Twitter continues to bumble its way through the digital marketing landscape with its latest performance report showing an increase of 17% in Q3 users. This was, however, extremely slowed growth, despite an increase in YoY revenue.
In a somewhat unprecedented move, Twitter created its own metric to report on; monetisable daily active users (mDAU). The mDAU stat, which it first introduced in its Q4 ’18 report, is, as Twitter says, a more accurate measure of actual platform performance. This is because only users to whom Twitter can show ads are counted, as opposed to just an overall user count.
Their own metric?
Twitter’s creation of its own metric has split the marketing community into two divided groups. On one hand, reporting mDAU, as opposed to MAU (monthly active users) or DAU (daily active users), should represent the platform’s real reach for advertisers more accurately. This is likely a more accountable data point for market analysts. On the other hand, by using its own metric, Twitter avoids direct comparison to other platforms, such as Facebook and Instagram, which have far higher counts.
However, even if we take Twitter’s own metric as gospel, its 145M DAU puts the company well below Snapchat (210M DAU), Instagram (500M) and Facebook (1.6B). This, of course, pits Twitter’s mDAU against regular DAU. How many of the DAU on other platforms are monetisable though, we don’t know.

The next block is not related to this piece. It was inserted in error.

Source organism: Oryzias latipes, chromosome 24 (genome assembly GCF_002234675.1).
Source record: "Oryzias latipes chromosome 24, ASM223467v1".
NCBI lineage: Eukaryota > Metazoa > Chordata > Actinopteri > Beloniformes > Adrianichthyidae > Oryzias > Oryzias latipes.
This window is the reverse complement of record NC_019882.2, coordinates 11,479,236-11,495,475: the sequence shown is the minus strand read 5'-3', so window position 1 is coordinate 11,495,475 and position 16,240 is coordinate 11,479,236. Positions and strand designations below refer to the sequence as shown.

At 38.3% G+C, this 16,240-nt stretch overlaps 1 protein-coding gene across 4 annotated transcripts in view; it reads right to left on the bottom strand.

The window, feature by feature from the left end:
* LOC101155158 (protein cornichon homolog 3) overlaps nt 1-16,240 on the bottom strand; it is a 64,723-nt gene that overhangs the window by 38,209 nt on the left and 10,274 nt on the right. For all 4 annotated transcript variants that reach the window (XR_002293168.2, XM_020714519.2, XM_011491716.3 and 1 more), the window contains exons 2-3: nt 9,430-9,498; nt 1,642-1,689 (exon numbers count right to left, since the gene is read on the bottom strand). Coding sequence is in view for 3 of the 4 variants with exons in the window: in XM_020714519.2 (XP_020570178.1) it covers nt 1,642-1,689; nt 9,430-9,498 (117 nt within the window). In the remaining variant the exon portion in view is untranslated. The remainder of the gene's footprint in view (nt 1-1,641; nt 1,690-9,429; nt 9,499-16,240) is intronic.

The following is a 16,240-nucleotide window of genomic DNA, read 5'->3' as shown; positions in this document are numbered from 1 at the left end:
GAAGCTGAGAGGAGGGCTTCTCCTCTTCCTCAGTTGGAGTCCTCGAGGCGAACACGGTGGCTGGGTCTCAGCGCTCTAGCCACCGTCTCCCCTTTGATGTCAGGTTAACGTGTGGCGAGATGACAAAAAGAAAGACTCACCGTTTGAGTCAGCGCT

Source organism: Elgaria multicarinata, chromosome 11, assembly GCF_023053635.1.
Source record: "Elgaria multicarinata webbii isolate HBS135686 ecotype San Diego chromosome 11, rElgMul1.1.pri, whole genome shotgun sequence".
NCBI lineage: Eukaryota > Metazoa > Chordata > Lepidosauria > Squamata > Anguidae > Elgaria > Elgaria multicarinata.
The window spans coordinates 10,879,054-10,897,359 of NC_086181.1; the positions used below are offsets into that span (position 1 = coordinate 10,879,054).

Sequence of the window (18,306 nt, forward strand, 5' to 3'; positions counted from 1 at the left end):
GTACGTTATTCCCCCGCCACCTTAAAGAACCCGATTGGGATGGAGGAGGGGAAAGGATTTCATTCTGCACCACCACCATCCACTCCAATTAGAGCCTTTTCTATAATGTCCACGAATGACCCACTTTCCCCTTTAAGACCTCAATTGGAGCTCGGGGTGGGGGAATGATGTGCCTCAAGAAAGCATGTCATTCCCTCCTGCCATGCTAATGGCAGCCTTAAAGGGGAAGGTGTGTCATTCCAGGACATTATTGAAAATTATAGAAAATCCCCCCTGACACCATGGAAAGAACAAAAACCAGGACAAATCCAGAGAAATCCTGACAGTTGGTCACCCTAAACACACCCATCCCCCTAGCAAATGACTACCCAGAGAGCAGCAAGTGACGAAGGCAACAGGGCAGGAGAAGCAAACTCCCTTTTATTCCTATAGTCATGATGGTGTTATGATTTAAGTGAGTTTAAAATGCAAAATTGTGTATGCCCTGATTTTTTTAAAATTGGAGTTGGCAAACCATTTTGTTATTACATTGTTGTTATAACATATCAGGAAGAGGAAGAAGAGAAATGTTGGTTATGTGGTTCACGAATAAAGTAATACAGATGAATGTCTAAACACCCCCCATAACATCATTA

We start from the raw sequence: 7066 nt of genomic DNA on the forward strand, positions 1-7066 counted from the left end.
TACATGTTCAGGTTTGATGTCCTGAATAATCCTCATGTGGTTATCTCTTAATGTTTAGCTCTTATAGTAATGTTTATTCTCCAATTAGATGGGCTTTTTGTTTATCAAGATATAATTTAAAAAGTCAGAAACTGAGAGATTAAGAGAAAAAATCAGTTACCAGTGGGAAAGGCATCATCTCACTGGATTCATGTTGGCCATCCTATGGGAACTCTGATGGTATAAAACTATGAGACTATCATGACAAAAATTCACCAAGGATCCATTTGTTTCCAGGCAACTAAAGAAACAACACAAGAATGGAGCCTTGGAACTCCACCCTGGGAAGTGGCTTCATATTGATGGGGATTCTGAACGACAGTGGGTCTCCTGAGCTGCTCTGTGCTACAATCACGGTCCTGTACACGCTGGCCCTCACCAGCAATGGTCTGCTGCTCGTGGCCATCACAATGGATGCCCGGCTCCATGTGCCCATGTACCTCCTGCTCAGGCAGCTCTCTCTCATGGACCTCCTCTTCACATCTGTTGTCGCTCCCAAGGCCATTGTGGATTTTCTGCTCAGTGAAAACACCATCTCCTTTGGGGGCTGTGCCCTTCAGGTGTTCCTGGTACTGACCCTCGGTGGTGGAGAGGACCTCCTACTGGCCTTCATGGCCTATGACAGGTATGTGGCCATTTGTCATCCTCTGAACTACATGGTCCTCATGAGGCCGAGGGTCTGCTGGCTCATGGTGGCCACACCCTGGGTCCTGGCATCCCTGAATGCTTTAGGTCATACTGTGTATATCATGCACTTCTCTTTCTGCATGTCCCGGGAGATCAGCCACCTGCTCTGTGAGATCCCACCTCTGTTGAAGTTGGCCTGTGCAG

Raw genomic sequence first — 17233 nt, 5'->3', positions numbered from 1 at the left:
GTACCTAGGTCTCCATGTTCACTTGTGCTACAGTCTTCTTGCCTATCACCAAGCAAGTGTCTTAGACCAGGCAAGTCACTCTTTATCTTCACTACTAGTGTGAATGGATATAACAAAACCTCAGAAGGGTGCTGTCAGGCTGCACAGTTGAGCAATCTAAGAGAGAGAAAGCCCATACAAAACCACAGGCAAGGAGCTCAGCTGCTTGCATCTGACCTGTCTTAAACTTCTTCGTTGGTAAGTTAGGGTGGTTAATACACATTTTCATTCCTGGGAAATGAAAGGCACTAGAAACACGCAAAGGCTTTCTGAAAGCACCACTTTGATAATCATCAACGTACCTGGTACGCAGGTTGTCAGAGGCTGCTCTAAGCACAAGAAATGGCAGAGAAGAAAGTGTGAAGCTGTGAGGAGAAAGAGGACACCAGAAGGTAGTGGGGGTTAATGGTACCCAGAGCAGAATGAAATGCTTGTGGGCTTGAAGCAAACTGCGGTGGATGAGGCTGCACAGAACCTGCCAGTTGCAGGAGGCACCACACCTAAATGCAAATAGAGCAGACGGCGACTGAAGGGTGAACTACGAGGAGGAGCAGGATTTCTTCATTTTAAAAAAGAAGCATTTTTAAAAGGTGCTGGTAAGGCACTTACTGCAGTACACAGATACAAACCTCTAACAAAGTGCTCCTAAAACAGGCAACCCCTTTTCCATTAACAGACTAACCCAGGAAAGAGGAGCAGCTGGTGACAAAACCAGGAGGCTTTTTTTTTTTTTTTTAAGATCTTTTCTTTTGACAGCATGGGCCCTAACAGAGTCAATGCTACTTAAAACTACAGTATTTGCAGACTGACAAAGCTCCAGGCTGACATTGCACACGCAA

Onto the revenue side of things however, Twitter has a problem.
At first glance it may seem a strong result, revenue is growing YoY. An irrefutable positive result. However, when examined with wider context, we can see that growth has actually fallen drastically since Q3 ‘18.
This is well below market expectations and Twitter’s stock has seen a downturn as a result. Twitter has put this down to “revenue product issues and greater-than-expected seasonality”.
But what of their advertising platform?
Cast your mind back to earlier this month… Twitter was pushed into issuing an apology for utilising personal information which had been provided by users for account security purposes. This data was then used to match those people with more relevant ads. This was due to a fault in its MAP targeting system. Twitter has since stopped such practices – and in fact, did so back in August, when the problem was first discovered. But that has also left it with fewer options for ad targeting. And it doesn’t have a replacement system just yet, putting marketers and advertisers in a sticky situation when it comes to choosing an advertising platform.
Twitter needs to be able to refocus their efforts on improving their ad platform to rectify the decline in growth, as, without this, advertisers will move away from the platform one by one. Hopefully, amendments can be made to get back on track for Q4 and 2020.
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